I was so sad to when I made the decision to resign. For the last year I’ve been teaching students with diagnosed neurological differences. They’ve been remarkable from so many perspectives.

But when I told one of the administrators how much I’ll miss them, the response was a cool, “There are always more students.”

### Interchangeable Students

This flippant comment didn’t sit well with me. Of course there *are* always more students. But saying this implies that this year’s students are merely “numbers.” Numbers that can be interchanged with next year’s students.

Just pieces of the student body. Not people.

Like a set of glassware, students get passed to me to fill with information. Then moved on to make room for another set of glassware for me to fill.

Next year, I’ll have a handful of students that will each be a part of my class. And then the next. And these students can be viewed as individual people or as a batch of just “more students.”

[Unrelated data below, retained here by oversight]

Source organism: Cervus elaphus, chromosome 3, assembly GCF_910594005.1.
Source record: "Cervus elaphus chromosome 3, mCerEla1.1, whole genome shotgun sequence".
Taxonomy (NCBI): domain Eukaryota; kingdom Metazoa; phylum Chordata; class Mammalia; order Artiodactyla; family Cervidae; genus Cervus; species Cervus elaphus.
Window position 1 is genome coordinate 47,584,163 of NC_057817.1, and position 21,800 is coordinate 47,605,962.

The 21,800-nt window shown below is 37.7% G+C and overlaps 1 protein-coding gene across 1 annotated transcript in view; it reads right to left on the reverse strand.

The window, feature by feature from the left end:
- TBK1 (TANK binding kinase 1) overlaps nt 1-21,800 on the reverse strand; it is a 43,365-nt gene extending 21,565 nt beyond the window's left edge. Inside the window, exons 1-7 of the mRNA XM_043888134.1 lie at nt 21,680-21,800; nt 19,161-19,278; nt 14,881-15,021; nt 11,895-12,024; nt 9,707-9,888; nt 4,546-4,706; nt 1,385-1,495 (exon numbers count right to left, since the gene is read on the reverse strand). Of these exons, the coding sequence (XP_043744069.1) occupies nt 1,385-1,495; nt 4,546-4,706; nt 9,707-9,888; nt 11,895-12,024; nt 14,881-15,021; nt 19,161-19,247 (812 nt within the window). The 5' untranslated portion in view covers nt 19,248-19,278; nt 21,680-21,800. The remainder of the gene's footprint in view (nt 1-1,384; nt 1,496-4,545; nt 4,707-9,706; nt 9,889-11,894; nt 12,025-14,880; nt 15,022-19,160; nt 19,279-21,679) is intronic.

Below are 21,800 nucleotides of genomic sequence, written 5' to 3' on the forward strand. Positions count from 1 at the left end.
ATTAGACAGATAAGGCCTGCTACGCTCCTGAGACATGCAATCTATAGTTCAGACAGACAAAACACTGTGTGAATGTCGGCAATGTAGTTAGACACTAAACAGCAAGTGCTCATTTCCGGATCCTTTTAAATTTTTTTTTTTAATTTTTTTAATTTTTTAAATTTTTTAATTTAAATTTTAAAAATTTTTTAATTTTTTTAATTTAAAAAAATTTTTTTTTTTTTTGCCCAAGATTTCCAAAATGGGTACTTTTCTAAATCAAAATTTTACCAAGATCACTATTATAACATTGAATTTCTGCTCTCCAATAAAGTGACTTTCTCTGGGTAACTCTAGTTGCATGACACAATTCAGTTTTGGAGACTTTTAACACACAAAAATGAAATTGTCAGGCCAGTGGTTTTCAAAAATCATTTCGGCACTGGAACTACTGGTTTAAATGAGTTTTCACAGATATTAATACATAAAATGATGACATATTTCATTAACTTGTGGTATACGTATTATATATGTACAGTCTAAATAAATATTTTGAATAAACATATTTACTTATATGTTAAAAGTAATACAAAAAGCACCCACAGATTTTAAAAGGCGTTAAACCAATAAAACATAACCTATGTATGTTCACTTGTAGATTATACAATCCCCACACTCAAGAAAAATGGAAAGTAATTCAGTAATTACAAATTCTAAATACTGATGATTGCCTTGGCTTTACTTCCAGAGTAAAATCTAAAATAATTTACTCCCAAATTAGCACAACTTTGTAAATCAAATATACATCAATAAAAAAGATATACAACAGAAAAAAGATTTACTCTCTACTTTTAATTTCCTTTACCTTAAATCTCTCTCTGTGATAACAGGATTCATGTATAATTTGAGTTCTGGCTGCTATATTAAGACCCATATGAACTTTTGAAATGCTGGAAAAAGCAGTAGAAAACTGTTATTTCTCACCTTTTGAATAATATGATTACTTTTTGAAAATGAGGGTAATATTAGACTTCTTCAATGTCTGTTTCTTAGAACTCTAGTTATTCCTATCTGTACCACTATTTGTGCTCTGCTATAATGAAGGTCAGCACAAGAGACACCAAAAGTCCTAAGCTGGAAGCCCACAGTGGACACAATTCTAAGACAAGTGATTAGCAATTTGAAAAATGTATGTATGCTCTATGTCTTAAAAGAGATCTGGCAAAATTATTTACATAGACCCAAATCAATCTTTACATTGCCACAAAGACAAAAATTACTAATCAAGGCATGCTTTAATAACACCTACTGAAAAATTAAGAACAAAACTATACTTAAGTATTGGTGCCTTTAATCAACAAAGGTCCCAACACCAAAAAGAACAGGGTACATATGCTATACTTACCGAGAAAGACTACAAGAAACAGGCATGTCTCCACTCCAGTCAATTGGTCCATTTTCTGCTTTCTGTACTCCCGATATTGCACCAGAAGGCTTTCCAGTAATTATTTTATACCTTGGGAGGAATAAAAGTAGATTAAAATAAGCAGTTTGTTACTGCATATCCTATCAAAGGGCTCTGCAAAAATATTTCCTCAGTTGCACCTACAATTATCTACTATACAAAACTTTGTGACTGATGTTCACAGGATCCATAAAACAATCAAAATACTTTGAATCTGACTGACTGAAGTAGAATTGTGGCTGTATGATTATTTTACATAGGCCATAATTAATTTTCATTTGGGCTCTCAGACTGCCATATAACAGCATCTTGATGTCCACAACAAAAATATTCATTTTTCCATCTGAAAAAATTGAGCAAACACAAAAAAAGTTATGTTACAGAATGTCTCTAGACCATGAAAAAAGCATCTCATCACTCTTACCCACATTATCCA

More glassware.

### Bon Crowder, Student

I remember the first time I ran into a teacher post graduation.

Her math classes, although not crazy amazing, were quite impactful. And I was excited to share with her that I had chosen math as a major. And how her influence played a part in that decision.

Over the roar of the football crowd, next to the concession stand, I bounced and said, “I’m a math major!”

She smiled and nodded, “That’s great.” Then she moved away to join the Frito-pie line.

I was so disappointed. Here was a woman that I had spent years with. I had discovered and learned so much math with her.

And when I began to share what that meant to me, she didn’t care.

I had been a goblet in her assembly line. I was never a person.

### My Promise

It was that moment that formed how I would treat students when teaching.

I never thought of it as a promise, but looking back, it was. I decided to see every student as an individual. Not just some generic *one more* student.

I don’t remember every student in the way that I remember some, of course. But if they run into me at the grocery store, or happen to be my server at a restaurant, or end up being my attorney, we connect. I remember them. I ask about how things are going.

And I always ask how their math classes were.

I’ve yet to meet a math major. But I’m not discouraged. And it doesn’t matter.

They all have a story. They all grow up.

And they all deserve to be remembered for who they are.

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You are a true teacher who understands! So glad I had a chance to work with you (albeit a short time).

Thanks, dotdotdot… 😀

Perhaps we’ll teach again together someday.

#xoxo